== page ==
Peter tells us to be humble.  He tells us also to be sober and watchful, because there is an enemy out there seeking to devour us.  In Greek, we read, “Népsate… be sober”, an aorist imperative.  Nepho certainly indicates temperance in the use of wine.  It also means being clear-headed, calm, well-balanced.  “Keep your eyes open! NOW!”  The aorist mood of this imperative has urgency.  The Enemy is here.

There are so many ways to intoxicate the mind available in this technological jungle which is filled with roaring and slithering.  Peter wasn’t just talking about wine.  He was also talking about the allurements of the world which the pagans indulged in.  He would be today, if I may be so bold, talking about these little telescreens in our hands.  Have you seen how some people watch their phones?  It borders on obsessive adoration.  Is there a more effective lion of soul-ripping teeth than something which can pour evil and addictive images along with sheer idiocy into our minds like hot and old running cocaine?  These are dangerous times for the life of the mind and for the health (salvation) of souls.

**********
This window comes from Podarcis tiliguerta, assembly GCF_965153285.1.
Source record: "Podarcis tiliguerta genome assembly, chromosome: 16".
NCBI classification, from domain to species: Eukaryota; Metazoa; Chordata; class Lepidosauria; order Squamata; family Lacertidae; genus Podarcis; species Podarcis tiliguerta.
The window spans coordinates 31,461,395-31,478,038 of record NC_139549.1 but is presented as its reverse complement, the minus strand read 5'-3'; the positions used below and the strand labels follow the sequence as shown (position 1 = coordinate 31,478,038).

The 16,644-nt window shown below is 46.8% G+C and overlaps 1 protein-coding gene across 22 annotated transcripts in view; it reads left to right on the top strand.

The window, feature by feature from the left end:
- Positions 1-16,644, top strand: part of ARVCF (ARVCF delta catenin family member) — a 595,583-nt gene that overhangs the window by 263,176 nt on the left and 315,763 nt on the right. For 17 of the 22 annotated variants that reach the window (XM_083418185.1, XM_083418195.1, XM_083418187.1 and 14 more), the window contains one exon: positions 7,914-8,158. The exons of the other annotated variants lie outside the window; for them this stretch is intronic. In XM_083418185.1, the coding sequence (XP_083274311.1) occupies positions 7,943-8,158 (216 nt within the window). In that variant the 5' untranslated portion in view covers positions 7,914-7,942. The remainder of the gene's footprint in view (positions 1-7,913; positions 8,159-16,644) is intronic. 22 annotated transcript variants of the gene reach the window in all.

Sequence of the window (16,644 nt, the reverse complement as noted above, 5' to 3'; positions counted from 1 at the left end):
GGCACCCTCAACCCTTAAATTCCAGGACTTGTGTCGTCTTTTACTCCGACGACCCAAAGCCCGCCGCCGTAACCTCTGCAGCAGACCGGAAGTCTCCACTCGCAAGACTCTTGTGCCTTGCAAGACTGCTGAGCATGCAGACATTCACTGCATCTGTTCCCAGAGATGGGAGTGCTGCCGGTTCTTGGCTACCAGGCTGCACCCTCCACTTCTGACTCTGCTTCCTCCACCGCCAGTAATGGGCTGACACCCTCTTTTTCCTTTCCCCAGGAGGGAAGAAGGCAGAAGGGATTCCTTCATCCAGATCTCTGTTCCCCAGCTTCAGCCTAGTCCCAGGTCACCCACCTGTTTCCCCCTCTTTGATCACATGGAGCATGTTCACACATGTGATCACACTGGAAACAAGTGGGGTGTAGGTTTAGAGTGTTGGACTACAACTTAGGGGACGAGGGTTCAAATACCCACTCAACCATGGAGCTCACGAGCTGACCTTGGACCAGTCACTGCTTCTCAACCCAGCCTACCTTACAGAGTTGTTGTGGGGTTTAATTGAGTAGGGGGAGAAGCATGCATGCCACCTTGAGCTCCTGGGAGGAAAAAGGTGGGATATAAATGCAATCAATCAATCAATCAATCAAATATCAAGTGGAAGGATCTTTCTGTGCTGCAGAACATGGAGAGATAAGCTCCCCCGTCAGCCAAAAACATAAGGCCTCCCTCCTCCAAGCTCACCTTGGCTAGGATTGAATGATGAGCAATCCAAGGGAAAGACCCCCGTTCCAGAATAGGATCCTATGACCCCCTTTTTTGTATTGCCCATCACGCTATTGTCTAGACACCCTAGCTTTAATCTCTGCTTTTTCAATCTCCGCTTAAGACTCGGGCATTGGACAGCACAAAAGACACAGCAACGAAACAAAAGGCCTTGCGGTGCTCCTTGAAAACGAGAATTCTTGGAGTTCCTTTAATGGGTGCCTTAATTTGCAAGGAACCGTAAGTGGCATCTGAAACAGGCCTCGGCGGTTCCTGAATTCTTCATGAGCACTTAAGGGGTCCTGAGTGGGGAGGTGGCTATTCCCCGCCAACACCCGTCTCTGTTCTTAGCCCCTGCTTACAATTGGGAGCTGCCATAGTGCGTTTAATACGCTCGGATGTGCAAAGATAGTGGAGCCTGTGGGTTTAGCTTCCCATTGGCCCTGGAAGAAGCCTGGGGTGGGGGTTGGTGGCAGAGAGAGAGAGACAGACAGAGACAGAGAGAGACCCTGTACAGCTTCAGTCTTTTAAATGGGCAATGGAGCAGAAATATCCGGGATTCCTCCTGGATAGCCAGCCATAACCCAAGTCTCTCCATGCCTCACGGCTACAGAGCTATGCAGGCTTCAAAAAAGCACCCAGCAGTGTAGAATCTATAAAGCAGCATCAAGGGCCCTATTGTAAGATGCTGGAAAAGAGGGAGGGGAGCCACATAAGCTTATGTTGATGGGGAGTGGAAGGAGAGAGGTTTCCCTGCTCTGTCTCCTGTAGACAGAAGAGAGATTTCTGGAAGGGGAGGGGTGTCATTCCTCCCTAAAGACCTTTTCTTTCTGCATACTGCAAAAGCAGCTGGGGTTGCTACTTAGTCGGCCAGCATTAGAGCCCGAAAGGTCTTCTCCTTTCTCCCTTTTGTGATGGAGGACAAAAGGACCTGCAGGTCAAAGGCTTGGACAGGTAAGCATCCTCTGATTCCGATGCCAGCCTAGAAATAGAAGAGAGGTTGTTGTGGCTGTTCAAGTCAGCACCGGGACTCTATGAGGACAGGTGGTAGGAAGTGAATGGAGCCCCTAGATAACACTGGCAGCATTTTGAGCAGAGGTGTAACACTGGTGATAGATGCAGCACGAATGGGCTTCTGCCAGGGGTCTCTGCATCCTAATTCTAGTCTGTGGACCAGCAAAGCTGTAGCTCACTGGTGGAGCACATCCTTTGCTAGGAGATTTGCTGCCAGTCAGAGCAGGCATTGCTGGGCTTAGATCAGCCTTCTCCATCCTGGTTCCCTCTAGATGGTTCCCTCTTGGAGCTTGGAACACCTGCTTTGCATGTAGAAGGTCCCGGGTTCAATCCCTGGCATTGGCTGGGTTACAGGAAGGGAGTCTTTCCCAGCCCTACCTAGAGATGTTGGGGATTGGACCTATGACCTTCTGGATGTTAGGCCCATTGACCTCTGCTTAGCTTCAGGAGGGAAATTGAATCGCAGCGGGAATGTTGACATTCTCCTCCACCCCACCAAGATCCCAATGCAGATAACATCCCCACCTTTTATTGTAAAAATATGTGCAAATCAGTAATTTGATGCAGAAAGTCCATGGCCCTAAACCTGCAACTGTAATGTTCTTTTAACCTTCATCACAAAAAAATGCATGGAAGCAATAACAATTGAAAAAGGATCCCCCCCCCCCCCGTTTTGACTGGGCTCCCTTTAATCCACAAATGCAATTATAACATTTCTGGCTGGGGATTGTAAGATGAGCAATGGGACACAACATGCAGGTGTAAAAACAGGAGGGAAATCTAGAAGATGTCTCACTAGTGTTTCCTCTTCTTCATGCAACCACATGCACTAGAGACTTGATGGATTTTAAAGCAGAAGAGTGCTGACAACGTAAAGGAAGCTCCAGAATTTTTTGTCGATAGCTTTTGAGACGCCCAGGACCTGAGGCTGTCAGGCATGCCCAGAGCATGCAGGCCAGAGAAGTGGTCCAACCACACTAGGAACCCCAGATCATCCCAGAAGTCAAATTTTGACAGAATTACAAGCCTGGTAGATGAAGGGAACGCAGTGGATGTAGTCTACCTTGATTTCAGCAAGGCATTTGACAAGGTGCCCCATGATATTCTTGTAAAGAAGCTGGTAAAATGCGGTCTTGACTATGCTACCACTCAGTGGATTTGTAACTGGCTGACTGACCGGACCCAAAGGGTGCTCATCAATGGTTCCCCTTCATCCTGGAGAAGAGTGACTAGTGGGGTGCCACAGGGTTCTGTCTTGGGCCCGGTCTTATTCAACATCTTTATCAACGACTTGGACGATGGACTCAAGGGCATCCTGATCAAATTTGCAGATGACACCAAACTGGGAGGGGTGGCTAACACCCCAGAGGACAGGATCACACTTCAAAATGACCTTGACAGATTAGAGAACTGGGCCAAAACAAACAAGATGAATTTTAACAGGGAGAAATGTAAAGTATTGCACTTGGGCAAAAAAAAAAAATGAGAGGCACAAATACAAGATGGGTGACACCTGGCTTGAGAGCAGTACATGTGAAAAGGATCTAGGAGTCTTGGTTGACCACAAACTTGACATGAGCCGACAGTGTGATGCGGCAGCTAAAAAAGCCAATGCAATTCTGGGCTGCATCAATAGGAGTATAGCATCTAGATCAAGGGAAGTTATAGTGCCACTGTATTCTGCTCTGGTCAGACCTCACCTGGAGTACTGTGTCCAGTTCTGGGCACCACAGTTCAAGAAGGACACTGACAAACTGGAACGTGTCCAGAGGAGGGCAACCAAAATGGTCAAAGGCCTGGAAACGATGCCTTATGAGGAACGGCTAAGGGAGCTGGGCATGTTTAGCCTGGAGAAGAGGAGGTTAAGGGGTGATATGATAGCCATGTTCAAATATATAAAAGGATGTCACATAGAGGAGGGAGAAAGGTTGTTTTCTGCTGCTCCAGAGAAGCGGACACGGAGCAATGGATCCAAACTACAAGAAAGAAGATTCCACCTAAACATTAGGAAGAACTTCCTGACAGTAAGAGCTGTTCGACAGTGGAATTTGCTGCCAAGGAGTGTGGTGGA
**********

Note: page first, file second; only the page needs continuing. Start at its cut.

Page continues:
Népsate!”  It’s an aorist imperative.  The roaring lion isn’t “out there”.  He’s “in here”.

Nepho is found six times in the New Testament and not at all in the LXX (a Greek translation of the Old Testament).  Paul uses it twice in 1 Thess 5:6 and once in 2 Tim 4:5 also for being sharp.  The 1 Thess 5 use has the military, armor language: “Keep your head on a swivel.  Watch your six!”  The verb is thrice in 1 Peter.  In 1 Peter 1:13 there is, again, armor imagery, “staying frosty (néphontes) gird the loins of your mind”.  In 1 Peter 4:7-8, the Apostle warns us that we have a serious appointment coming up:

The end of all things is near. Therefore be alert and of sober mind (népsate – aorist imperative) so that you may pray.  Above all, love each other deeply, because love covers over a multitude of sins.

Again, “be clear” in the context of recognition that we are sinners.   The antidote to the sin includes loving as God has loved us, with sacrificial love that is charity.

Christ said,

“I tell you, there is rejoicing in the presence of the angels of God over one sinner who repents.”

Christ’s Vicar said,

Humble yourselves, therefore, under God’s mighty hand, that he may lift you up in due time.  Cast all your anxiety on him because he cares for you. Be alert and of sober mind.

Stay frosty, my friends, and go to confession.